When the first lockdown was imposed, our lives were disrupted suddenly in a way that none of us was prepared to stay indoors for long periods and not be able to socialise with others. In the isolation of our lives, I am sure many of us realised that hearing, speaking, and socialising with others are important essential qualities of a human person. Not being able to do any one of the three does not make us less human, but it surely does affect the quality of one’s life. 

Since we are both relational and social, hearing, talking, and relating with others form part of our being. One can only imagine the suffering of that deaf and mute person that we read in the Gospel today. He not only suffers interiorly, but because he was not able to relate with others, he was also suffering from the negative judgment of the people around him.

This account of the healing of the deaf and mute person is one of the two miracle stories that are peculiar to the Gospel of Mark. There must have been a reason for Mark to include this story while the other Gospel writers did not. Just before this healing account, we read about the disciples’ inability to hear the words of Jesus and not being able to profess their faith in Him. 

In the chapter after this account, we read of Simon Peter making the great profession of faith in Jesus as the Messiah. In some ways, the healing of this deaf and mute person shows not only personal healing but also that a transformation had taken place in the disciples of Jesus, who now have had their ears opened and their tongues released, so they can publicly profess their faith in Jesus.

“Please don’t pick me. Don’t pick me!” becomes the “prayer” of many people when there is even the slightest possibility of being invited to pray publicly. It has been my experience when in a group and if I were to utter the words, ‘Would anyone like to lead us in prayer?’, no one would dare raise their head or even make eye contact – all the while looking down at their feet.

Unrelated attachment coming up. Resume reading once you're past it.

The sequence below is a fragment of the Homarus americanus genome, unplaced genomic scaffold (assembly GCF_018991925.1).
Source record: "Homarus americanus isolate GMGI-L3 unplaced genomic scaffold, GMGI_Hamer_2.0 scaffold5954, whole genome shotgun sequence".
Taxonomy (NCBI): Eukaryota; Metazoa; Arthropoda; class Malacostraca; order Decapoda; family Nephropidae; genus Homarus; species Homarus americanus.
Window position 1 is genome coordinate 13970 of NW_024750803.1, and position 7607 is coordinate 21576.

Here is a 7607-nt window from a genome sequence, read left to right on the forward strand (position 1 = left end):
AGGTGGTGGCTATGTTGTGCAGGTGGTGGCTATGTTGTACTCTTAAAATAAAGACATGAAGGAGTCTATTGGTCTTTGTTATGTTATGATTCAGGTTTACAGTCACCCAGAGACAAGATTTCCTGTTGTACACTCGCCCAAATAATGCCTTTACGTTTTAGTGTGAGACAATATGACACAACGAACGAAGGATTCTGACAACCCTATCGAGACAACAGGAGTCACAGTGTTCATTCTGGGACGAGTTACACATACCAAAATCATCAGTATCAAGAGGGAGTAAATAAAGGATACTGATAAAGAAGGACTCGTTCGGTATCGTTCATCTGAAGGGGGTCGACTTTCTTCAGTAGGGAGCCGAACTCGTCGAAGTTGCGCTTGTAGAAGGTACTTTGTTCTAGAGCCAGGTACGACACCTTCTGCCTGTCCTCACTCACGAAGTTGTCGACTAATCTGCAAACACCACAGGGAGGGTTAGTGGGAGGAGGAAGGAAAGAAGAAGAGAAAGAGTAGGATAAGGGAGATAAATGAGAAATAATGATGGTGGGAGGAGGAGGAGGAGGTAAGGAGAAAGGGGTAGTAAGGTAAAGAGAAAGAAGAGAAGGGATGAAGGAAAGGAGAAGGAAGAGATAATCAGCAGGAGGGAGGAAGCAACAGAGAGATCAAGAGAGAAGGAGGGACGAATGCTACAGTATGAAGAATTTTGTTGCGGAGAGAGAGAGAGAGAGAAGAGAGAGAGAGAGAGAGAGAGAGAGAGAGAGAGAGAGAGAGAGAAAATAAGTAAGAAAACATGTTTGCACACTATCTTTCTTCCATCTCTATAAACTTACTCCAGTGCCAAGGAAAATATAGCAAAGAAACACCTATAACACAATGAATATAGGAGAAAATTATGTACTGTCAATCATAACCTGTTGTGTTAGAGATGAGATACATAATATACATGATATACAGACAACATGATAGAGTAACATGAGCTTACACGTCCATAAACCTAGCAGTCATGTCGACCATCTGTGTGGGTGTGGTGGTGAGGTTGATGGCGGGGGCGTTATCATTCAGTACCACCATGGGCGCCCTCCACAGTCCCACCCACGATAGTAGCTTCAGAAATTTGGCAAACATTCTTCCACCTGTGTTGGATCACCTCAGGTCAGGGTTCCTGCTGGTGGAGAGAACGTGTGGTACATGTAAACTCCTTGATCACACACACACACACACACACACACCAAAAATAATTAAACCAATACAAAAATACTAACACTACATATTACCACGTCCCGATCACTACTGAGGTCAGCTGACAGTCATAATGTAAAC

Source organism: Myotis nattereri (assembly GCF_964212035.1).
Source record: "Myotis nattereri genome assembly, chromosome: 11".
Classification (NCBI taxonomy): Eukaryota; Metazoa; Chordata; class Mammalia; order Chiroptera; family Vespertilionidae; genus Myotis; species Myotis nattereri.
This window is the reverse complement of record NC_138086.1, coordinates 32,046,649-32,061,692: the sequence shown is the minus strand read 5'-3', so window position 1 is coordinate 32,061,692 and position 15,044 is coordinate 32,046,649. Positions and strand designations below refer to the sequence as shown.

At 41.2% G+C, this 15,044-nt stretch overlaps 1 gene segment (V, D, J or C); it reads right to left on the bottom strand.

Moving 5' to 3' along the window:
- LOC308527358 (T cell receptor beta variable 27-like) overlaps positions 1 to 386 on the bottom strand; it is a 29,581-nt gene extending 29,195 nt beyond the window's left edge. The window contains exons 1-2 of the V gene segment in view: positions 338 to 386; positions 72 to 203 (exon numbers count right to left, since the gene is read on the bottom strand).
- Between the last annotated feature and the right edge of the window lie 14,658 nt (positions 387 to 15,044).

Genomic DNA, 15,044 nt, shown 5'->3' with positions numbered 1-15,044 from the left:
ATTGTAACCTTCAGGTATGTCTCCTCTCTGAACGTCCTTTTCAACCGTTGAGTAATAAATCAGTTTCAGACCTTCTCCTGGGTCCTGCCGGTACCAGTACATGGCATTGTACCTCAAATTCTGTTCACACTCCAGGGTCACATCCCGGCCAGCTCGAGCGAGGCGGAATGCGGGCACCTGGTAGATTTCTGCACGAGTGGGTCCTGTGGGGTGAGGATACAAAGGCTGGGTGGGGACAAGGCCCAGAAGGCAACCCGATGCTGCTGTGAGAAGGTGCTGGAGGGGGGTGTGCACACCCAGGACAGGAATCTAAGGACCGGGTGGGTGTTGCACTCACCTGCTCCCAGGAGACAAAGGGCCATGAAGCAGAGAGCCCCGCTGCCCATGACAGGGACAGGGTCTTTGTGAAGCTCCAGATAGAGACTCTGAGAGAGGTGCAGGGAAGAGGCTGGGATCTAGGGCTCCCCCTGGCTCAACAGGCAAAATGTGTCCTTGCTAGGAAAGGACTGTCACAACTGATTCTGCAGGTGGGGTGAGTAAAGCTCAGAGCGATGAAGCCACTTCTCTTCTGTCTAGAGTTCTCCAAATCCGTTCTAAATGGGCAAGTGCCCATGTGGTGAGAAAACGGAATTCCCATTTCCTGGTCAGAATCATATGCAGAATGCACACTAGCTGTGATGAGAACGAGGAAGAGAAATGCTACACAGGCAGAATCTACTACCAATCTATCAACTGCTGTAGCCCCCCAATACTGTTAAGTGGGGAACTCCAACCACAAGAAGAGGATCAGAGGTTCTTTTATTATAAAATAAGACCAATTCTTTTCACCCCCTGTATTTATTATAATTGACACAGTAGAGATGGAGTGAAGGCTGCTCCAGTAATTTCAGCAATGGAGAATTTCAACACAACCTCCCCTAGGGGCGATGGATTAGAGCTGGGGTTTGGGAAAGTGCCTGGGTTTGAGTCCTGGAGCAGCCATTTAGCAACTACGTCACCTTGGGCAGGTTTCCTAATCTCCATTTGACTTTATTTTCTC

I often wonder why is it that many people are afraid to pray in public? Are we embarrassed at praying out loud?  We may be articulate in speaking about politics, sports, music, and many other topics in social conversations but there is often an awkward feeling of speaking to or about God in the presence of others.

The fear in many people is what if I say the wrong thing or what will others think of me if I make a mistake? The situation becomes more awkward if there’s a priest or senior church member present in the room. There is this sense of intimidation or fear of being judged that overwhelms people to address God or share some words from the Gospel in front of these “experts”. 

The word ‘Ephphatha’ (Be opened) that Jesus says to the deaf and mute man must resound in our hearts today. More than before, the drums of our ears must reverberate with the words of Jesus and the ligaments of our tongues must proclaim the words of Jesus. 

Just as God calls us to hear the gospel with open minds and hearts, we must also step forward willingly to speak that message through our lives, be it in prayer or a testimony. Let us remember what the priest says at a child’s baptism, “The Lord Jesus made the deaf hear and the dumb speak. May He soon touch your ears to receive His Word, and your mouth to proclaim His faith, to the praise and glory of God the Father.”

We are created to receive the Word and to proclaim it. The next time you hear the words, ‘would anyone like to lead us in prayer’ or ‘would anyone share what touched them hearing Scripture’,  don’t look at your feet or let that awkward feeling overwhelm you. May we hear God saying to us “Ephphatha! Be opened.” 

23rd Sunday in Ordinary Time (5 Sept 2021)